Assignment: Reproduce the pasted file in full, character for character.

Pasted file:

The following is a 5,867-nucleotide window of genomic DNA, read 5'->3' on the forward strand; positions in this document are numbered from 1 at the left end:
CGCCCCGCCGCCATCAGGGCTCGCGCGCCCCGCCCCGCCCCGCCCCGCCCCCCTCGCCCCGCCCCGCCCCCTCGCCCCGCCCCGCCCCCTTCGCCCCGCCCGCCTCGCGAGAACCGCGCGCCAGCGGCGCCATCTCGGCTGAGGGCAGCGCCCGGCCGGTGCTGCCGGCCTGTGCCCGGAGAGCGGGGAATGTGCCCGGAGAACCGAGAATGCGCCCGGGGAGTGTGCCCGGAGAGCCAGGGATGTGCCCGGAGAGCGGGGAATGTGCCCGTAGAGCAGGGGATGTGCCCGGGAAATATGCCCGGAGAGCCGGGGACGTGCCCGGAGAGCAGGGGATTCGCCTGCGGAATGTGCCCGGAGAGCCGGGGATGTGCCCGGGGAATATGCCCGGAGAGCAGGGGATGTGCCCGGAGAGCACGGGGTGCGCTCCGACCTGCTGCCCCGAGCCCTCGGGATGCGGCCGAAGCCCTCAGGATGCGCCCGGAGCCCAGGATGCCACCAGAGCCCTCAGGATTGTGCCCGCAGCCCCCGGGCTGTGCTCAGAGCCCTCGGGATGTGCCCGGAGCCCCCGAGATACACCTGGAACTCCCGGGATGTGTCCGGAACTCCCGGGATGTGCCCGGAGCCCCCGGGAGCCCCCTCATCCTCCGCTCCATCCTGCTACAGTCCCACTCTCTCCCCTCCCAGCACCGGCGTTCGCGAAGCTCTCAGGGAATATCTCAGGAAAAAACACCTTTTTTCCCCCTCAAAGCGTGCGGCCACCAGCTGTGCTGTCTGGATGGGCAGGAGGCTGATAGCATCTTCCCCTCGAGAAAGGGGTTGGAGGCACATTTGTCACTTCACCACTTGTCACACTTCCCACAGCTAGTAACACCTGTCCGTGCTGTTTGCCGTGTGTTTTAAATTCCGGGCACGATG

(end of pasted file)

The following is a 5,867-nucleotide window of genomic DNA, read 5'->3' on the forward strand; positions in this document are numbered from 1 at the left end:
CGCCCCGCCGCCATCAGGGCTCGCGCGCCCCGCCCCGCCCCGCCCCGCCCCCCTCGCCCCGCCCCGCCCCCTCGCCCCGCCCCGCCCCCTTCGCCCCGCCCGCCTCGCGAGAACCGCGCGCCAGCGGCGCCATCTCGGCTGAGGGCAGCGCCCGGCCGGTGCTGCCGGCCTGTGCCCGGAGAGCGGGGAATGTGCCCGGAGAACCGAGAATGCGCCCGGGGAGTGTGCCCGGAGAGCCAGGGATGTGCCCGGAGAGCGGGGAATGTGCCCGTAGAGCAGGGGATGTGCCCGGGAAATATGCCCGGAGAGCCGGGGACGTGCCCGGAGAGCAGGGGATTCGCCTGCGGAATGTGCCCGGAGAGCCGGGGATGTGCCCGGGGAATATGCCCGGAGAGCAGGGGATGTGCCCGGAGAGCACGGGGTGCGCTCCGACCTGCTGCCCCGAGCCCTCGGGATGCGGCCGAAGCCCTCAGGATGCGCCCGGAGCCCAGGATGCCACCAGAGCCCTCAGGATTGTGCCCGCAGCCCCCGGGCTGTGCTCAGAGCCCTCGGGATGTGCCCGGAGCCCCCGAGATACACCTGGAACTCCCGGGATGTGTCCGGAACTCCCGGGATGTGCCCGGAGCCCCCGGGAGCCCCCTCATCCTCCGCTCCATCCTGCTACAGTCCCACTCTCTCCCCTCCCAGCACCGGCGTTCGCGAAGCTCTCAGGGAATATCTCAGGAAAAAACACCTTTTTTCCCCCTCAAAGCGTGCGGCCACCAGCTGTGCTGTCTGGATGGGCAGGAGGCTGATAGCATCTTCCCCTCGAGAAAGGGGTTGGAGGCACATTTGTCACTTCACCACTTGTCACACTTCCCACAGCTAGTAACACCTGTCCGTGCTGTTTGCCGTGTGTTTTAAATTCCGGGCACGATG